The Aftermath of the US Election And Its Implications Moving Forward

Fri, Dec 2, 2016 - 8:11am

The nomination of Donald Trump triggered a major see-saw reaction in the stock market.

The S&P 500 immediately capsized 4% before recovering and surging 3%.

A similar swing in the market was triggered by Brexit for the same exact reasons… nobody was positioned for it.

That means the current surge in the market (up nearly 5% since the election) is an overreaction that will reverse.

You see, the market was positioned for gridlock before Trump’s nomination. Congress was expected to be split between a Democratic Senate and a Republican House of Representatives.

Read Why the Polls Got It Wrong: Deliberate Versus Accidental Survey Bias

That meant regardless of who won, the White House would face constant battles with no real progress to get done.

But that’s not how it played out. Instead, the Republicans swept all three branches. And can now enact any policy it chooses (if it so chooses.)

This was the scenario nobody expected.

However, those that receive my Moneyball Trader newsletter (see below for more information) knew the market would play out this way. Here’s what I said before the election:

“I look at the election as a Brexit sequel. The market will overreact and then a few weeks later will settle down to digest the core realities.”

And now that the election is over, we need to analyze how the market is – and will – play out.

The initial 5% surge has been a vote for “Trump-o-nomics.”

For example, infrastructure construction companies like AECOM (NYSE: ACM) have been raging higher. It is up ~40% since Trump became president-elect. Same with Caterpillar (CAT) and others in the construction ecosystem. Trump is a builder and he understands that building out and upgrading our infrastructure is good for U.S. productivity. And that means jobs too.

Read also Five Things That Explain Donald Trump’s Stunning Presidential Election Victory

This is just one example of the shift away from positions that favor monetary policy and towards positions that favor fiscal policy.

Put simply, keeping down interest rates hasn’t done much but enrich the “1%” and make the cost of living harder for the rest of the country. Thanks to easy credit, hot money is bidding up real estate to the point that housing takes up 31% of incomes today versus 20% a few years ago (source: BEA). In major metro areas, it’s above 50%.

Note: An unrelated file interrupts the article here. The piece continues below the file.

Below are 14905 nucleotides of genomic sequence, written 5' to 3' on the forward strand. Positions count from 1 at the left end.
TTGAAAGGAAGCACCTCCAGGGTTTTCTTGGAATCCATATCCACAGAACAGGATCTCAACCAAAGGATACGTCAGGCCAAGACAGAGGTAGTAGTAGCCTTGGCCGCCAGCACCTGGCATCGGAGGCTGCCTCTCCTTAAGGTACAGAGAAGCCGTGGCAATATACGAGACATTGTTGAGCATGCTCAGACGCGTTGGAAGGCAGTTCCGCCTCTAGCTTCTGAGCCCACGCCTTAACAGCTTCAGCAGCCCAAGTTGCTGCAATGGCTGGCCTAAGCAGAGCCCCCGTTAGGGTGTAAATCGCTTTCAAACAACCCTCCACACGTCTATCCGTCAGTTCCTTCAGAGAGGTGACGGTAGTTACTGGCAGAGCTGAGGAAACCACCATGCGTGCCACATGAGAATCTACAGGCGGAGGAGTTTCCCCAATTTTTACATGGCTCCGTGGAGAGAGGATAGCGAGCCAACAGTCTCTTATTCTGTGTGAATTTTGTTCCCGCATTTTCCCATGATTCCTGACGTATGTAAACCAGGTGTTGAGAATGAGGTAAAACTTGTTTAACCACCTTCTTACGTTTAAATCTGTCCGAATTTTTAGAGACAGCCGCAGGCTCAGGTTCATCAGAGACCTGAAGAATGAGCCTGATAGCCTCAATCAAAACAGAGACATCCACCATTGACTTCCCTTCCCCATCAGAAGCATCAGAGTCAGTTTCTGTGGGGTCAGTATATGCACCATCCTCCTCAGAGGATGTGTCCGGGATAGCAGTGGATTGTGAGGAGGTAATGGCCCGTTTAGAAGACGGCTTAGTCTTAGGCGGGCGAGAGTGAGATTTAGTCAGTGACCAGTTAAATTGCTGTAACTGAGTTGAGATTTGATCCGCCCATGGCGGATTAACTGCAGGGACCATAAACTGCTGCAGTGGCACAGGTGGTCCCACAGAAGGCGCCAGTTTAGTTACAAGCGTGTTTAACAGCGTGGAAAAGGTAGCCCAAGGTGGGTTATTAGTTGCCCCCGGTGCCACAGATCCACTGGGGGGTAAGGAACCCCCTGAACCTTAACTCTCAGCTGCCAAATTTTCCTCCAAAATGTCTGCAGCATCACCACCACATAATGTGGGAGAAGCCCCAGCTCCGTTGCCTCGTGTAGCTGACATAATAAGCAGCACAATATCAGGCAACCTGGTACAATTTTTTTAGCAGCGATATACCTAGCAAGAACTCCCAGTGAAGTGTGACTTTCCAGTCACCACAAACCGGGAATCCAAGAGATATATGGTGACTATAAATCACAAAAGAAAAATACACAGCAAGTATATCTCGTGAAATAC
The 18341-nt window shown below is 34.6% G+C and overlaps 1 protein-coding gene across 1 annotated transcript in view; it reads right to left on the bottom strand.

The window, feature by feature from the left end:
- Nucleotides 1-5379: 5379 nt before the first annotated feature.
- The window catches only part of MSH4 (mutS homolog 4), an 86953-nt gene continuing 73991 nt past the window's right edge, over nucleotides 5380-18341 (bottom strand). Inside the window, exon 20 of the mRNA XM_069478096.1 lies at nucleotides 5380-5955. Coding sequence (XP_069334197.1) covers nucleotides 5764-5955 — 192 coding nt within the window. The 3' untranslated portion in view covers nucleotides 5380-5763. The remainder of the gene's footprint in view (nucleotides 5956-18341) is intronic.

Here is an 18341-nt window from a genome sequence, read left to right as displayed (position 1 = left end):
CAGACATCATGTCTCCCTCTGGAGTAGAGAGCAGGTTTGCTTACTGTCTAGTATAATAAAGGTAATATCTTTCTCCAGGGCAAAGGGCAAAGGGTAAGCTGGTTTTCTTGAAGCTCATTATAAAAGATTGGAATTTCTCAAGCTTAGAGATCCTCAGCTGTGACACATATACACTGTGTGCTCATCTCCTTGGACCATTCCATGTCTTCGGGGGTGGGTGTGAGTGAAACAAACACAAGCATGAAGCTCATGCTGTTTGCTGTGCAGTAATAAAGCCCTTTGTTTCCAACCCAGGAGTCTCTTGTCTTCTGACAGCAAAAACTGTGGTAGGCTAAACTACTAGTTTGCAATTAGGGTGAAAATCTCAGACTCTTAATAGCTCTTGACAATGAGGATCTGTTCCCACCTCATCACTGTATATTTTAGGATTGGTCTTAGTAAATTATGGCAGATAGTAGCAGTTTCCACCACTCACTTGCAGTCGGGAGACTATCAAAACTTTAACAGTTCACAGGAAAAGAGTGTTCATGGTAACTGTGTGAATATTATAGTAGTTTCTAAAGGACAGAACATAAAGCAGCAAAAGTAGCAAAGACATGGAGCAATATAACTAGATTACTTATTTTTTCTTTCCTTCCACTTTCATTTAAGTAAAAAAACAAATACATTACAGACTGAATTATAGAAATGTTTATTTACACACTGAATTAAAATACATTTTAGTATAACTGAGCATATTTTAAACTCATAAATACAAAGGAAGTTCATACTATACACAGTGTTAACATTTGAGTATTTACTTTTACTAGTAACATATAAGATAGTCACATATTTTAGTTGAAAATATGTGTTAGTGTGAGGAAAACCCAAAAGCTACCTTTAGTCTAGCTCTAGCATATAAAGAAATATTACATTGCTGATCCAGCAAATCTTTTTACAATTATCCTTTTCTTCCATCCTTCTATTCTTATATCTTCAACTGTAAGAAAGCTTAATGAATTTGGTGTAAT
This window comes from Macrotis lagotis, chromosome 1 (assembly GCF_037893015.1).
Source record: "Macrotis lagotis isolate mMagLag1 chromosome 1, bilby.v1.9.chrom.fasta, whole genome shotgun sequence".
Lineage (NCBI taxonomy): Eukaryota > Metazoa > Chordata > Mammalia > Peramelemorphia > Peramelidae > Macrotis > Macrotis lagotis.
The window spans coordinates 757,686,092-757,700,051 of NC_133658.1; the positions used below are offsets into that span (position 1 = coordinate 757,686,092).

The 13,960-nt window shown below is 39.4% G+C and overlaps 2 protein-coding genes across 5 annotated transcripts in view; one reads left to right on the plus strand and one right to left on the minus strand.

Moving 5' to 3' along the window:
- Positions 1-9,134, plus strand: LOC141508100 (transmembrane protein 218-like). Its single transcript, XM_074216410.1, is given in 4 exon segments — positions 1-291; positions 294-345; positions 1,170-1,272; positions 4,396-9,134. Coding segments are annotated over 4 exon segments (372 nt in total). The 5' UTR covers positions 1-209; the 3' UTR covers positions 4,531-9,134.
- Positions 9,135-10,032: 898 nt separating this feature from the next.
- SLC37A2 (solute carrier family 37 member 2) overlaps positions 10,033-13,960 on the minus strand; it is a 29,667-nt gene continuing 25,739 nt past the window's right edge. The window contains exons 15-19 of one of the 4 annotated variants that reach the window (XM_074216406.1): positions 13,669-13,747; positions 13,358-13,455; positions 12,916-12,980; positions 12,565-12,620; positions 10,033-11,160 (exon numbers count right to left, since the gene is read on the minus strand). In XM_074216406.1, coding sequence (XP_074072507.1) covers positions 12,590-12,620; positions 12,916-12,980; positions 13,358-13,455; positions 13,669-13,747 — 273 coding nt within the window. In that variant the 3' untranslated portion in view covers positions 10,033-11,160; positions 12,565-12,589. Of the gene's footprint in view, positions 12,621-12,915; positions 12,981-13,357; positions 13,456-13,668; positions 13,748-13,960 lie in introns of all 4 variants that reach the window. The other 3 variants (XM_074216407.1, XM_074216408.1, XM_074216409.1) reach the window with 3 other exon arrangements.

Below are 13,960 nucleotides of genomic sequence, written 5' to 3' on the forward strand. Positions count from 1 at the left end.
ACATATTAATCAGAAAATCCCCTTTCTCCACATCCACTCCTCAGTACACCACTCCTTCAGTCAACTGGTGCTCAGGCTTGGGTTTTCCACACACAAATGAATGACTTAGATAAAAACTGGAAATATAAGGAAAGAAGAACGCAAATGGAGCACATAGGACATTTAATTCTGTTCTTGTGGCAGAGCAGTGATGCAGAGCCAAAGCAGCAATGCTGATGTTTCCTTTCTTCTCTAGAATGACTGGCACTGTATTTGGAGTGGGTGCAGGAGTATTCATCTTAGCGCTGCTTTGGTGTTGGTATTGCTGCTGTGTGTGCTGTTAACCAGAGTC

Monetary policy has been code for making loans super cheap for wealthy people to buy up stuff. Fiscal policy is code for actual action, in this case the government spending money on goods and services. The source will be debt, but debt that is used to build bridges and roads is way more productive than buying bank debt and share buybacks.

It’s an important and meaningful shift in thinking. Obama surrounded himself with bankers and career politicians. Conversely, Trump is surrounding himself with business people. The difference is that where Obama and team understood industry in theoretical terms, Trump and his team understand it in real-world ways. It’s the difference between handing out money (remember shovel-ready projects) and devising a strategy with specific goals and tactics.

All told, Trump and team in charge reinforces the notion that things will get done on the industrial front.

However, these policy changes take a while… so the market is getting ahead of itself. It’s expecting changes to be made immediately. And forgetting that big government changes take a while.

KEY TAKEAWAY: It’s time to take the “Trump Trade” off.

In addition to the premature exuberance, be aware that additional headwinds are picking up. Oil is hitting $50. That’s hugely inflationary. And interest rates jumped. Both of these moves squeeze consumers, the lifeblood of our economy.

For companies, there’s even worse news: in addition to higher oil and higher interest rates, they also face a stronger dollar. That’s a sales and profit killer.

In effect, whatever good news Trump ushers in, for the next few quarters, the private sector will be in worse-than-expected pain.

But that’s just the fundamental economic view.

From an investor’s point of view, also remember that stocks come under pressure when bond rates go up: dividends are less valuable, for example.


Andrew Zatlin

Editor of Moneyball Economics

P.S. I am now ranked 4th most accurate forecaster of Private Payrolls by Bloomberg. Here’s a screenshot of the rankings.

Over a two year period, I have consistently beaten almost every other forecaster: JP Morgan, Citibank, UBS, Credit Suisse…

One reason is because I develop my own data.

Another reason is that I have worked in the industry and know first-hand how companies translate business activity into staffing decisions.

Having strong understanding of payrolls means that I have a strong finger on the pulse of the economy.

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Related podcast interview:
Andrew Zatlin on Trump, Google, and the Leaning Tower of San Francisco

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